Atoms and molecules are so tiny that they need to be counted in very large quantities in order to result in a “workable” number.
The mole (abbreviation: mol) is used to count particles. 1 mole of anything is 6.02 ´ 1023 of that thing.
We cannot count out a mole of particles in the lab, therefore a connection between moles and mass is needed. The molar mass is the mass (in grams) for 1 mole of the particle. Molar mass (also often called Molecular mass, formula weight, etc.) is found by adding the atomic masses (multiplied by the number of that atom) for each atom in the molecule. Molar mass can then be used in dimensional analysis conversions as the equality between grams and moles. The molar mass value always goes with the “grams” in such conversions.
“Percent” is part / whole ´ 100. The “part” is the mass of an individual element while the “whole” is the mass of the whole molecule or sample. These calculations can be done with lab data—grams of both the individual element and the whole sample—or with chemical formulas. In the case of chemical formulas, the molar mass is used in the calculations.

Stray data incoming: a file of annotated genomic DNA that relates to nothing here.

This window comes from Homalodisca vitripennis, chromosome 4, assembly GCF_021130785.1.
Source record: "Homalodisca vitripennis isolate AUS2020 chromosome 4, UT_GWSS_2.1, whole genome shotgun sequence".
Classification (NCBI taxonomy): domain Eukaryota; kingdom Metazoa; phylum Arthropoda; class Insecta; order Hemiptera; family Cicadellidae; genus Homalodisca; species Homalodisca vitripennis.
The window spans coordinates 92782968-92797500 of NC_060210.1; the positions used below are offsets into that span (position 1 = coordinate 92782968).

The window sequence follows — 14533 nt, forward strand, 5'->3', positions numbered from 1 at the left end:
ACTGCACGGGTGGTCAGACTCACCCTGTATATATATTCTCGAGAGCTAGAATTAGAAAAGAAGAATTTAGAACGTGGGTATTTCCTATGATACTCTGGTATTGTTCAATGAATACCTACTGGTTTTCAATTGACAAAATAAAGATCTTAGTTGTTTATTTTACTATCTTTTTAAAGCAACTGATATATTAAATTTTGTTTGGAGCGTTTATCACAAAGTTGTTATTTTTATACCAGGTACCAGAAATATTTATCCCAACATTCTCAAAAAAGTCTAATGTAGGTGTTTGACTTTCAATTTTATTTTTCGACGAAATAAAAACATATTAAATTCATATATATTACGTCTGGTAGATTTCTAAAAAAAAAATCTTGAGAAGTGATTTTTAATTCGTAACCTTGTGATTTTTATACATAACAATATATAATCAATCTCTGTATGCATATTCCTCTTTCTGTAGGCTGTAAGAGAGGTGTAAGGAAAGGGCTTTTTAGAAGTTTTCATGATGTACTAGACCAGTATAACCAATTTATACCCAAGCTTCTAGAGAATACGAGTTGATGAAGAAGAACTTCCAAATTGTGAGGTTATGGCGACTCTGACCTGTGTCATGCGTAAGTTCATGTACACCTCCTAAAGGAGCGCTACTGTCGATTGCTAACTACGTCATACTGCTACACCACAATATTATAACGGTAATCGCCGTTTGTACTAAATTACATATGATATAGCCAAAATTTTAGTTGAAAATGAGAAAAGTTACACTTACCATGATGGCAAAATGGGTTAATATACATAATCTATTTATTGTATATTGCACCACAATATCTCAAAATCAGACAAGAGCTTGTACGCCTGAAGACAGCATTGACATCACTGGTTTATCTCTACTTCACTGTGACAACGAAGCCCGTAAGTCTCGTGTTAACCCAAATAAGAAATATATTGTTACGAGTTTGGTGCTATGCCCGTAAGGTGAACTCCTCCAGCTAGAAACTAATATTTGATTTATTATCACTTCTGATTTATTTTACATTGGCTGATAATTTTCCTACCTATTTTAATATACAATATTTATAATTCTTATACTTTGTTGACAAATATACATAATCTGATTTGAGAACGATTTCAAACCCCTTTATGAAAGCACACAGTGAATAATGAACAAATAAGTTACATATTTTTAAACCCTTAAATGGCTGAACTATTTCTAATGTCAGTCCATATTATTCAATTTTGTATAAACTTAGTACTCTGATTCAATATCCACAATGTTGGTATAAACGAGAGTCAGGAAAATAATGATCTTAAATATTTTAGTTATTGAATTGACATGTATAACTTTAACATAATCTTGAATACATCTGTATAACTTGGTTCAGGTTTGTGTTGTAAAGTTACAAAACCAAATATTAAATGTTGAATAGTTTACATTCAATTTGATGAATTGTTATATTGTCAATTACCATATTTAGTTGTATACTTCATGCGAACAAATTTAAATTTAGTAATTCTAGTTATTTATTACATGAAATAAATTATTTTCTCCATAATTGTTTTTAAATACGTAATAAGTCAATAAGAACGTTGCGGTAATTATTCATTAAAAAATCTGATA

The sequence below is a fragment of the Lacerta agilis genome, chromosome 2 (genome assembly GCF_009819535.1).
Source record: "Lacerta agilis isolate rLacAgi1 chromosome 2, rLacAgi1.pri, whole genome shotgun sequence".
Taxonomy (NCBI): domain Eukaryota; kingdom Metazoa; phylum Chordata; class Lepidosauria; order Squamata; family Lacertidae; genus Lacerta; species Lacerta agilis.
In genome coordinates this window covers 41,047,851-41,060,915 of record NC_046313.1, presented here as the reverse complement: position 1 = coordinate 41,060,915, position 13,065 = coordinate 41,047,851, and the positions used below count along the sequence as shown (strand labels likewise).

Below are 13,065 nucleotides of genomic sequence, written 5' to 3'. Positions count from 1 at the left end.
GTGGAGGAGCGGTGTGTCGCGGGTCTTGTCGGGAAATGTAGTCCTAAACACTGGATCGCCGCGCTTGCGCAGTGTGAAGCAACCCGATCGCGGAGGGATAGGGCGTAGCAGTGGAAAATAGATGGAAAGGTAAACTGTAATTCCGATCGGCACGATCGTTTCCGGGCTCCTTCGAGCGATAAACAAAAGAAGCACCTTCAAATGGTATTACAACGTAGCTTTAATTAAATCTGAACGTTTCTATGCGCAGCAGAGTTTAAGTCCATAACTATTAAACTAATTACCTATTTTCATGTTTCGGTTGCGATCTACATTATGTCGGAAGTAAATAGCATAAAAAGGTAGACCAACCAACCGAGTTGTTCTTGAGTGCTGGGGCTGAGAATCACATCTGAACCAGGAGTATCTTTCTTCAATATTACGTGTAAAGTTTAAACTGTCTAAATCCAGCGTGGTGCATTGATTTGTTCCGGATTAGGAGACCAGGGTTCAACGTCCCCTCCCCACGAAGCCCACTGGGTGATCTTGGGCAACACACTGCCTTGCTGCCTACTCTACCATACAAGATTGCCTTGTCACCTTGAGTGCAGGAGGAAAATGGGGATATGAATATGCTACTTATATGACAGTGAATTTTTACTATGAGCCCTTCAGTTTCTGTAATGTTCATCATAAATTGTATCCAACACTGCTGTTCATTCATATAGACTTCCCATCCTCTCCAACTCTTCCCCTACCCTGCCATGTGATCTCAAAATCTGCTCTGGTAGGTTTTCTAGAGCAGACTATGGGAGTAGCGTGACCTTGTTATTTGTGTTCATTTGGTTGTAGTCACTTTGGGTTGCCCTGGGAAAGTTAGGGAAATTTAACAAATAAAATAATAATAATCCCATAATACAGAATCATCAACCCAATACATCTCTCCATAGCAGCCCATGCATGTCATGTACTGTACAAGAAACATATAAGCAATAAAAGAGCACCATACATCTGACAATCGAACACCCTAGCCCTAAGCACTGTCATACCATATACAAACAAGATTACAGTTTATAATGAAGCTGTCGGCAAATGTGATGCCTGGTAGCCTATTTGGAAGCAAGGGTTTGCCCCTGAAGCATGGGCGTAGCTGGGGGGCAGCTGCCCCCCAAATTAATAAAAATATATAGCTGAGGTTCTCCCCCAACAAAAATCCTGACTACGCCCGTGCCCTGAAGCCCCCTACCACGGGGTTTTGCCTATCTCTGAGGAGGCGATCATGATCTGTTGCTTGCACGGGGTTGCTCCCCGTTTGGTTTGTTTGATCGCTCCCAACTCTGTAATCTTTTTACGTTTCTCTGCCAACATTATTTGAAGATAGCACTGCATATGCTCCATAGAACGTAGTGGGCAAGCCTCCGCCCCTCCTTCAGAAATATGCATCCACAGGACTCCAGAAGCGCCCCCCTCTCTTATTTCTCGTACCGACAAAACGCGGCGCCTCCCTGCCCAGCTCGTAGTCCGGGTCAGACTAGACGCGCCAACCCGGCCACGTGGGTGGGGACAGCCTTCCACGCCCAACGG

The empirical formula is the lowest possible ratio of atoms in a molecule. The ratio of atoms is the same as the ratio of moles of atoms. The mass of each element is converted to moles and then all the moles are divided by the smallest to reach the lowest possible whole number ratio. That ratio is used as the subscripts in writing the empirical formula.
The molecular formula is the actual ratio of atoms in a molecule. The molar mass of the empirical formula is compared to the given molar mass of the molecular formula. The comparison results in a factor that is used to multiply the subscripts of the empirical formula to reach the subscripts of the molecular formula.